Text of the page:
Sunday, June 1, 2008

Kid-friendly gardens

I have a two-foot deep hole in my garden - the product of many hours of labor - that my daughter solemnly assures me is the way she and her friends are going to get to China (I don't know who first suggested to digging to China, since I doubt any of her friends could find the place on a map, but there you have it). Apparently, if you would like to make your yard and garden kid-friendly, sometimes the solution can be something as simple as giving them a patch of dirt to dig.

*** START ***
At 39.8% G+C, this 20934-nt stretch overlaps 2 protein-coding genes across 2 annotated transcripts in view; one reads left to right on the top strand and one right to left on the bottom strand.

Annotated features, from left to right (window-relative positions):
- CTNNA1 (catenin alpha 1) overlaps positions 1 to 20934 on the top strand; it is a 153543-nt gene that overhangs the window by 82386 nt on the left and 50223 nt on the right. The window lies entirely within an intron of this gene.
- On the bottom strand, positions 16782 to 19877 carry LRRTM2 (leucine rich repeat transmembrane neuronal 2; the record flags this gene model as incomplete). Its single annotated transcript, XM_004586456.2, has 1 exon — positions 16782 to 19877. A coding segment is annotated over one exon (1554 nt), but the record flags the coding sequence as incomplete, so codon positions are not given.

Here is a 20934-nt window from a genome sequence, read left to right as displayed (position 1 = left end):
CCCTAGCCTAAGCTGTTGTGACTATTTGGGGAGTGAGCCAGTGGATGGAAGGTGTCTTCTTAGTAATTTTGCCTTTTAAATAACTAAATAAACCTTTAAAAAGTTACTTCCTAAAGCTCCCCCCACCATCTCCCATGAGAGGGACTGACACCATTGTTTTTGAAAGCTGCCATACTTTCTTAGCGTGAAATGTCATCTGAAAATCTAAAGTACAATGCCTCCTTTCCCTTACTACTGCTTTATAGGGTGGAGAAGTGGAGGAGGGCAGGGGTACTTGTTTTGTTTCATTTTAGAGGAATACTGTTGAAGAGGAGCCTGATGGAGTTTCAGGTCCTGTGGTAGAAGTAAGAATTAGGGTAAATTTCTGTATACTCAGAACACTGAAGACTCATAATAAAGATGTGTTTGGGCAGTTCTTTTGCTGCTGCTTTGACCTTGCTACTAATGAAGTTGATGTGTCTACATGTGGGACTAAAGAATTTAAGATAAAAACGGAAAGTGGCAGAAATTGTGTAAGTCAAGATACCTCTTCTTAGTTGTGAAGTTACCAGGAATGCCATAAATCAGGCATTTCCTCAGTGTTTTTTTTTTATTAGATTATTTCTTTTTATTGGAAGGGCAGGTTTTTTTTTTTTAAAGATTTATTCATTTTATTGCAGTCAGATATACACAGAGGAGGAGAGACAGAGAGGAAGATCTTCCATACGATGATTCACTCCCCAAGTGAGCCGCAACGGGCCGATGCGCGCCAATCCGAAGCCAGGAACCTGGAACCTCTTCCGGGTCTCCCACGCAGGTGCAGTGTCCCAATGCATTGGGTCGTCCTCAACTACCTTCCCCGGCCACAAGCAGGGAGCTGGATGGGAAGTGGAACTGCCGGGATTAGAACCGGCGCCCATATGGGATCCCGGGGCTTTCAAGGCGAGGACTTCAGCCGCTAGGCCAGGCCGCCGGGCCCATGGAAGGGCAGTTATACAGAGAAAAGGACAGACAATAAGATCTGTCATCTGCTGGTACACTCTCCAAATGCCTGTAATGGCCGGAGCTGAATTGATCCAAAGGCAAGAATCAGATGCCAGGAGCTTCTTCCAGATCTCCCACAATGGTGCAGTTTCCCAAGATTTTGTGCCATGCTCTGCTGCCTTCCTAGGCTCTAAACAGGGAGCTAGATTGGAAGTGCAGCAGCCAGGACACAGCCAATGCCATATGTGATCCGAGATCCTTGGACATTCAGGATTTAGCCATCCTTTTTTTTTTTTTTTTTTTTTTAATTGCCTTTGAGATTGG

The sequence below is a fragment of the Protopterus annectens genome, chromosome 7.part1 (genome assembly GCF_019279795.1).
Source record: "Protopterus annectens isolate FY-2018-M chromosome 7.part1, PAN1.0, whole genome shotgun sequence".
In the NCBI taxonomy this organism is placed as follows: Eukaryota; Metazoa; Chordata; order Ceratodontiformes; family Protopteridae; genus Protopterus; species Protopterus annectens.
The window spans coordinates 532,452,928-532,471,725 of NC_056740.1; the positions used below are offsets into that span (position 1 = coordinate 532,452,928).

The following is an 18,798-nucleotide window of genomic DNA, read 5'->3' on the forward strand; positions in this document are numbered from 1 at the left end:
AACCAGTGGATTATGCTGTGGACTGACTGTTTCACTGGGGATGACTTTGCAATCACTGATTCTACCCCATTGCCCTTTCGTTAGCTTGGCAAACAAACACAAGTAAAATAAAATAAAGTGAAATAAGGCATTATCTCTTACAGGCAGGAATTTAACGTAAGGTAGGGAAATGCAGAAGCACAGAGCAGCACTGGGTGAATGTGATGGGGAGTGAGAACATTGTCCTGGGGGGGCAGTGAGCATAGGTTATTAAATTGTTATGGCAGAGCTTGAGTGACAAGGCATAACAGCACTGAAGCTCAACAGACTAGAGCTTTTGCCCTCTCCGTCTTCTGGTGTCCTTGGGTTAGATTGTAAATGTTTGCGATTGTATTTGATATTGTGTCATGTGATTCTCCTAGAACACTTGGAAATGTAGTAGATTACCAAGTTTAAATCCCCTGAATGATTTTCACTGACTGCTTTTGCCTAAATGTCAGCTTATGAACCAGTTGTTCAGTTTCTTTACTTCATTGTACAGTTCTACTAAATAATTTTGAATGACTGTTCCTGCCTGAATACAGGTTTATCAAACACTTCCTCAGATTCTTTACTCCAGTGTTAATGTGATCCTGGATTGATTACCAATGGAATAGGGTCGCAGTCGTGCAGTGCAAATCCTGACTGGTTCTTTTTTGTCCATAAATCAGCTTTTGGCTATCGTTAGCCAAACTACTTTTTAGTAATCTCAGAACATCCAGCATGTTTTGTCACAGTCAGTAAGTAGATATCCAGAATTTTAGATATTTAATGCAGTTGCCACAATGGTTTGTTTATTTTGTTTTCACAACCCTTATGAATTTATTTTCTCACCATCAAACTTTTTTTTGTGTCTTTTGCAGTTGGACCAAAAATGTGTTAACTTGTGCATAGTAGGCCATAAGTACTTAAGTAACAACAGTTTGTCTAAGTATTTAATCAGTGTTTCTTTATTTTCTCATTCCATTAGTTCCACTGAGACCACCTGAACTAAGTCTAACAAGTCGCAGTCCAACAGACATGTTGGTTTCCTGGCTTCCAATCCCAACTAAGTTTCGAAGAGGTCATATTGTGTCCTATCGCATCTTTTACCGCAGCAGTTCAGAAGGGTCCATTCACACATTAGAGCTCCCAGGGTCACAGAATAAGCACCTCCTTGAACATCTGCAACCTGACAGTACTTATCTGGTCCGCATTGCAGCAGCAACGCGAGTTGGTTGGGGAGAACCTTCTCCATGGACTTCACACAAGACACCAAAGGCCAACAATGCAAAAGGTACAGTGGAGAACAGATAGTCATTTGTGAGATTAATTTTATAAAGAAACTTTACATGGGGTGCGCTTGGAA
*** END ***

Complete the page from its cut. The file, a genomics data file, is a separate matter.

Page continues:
This is the message of our new book A Child's Garden: 60 ideas to make any garden come alive for children, by Molly Dannenmaier. She presents examples from around the world of interesting things you can do with your yard. Some of these are fairly elaborate - constructing tiny waterfalls, building treehouses, installing slides on your deck - but some of the ideas are so simple and easy you wonder that they hadn't already occurred to you. A big box of pine cones, hidey-holes made by plants (honeysuckle would work well in this climate), child-height peepholes in fences, their own little garden patch to water, even a pile of gravel to play with. Dannenmaier groups her suggestions by theme: water, creatures, dirt, refuges, heights, movement, make-believe, nurture, and learning. The nicest thing about this book is that it points out how inherently creative children are, and how much they love to explore. Grownups have a tendency to forget how easily entertained kids can be. You don't need a backhoe and a construction crew to make your garden fun for kids - you just need to give them a little room to play.

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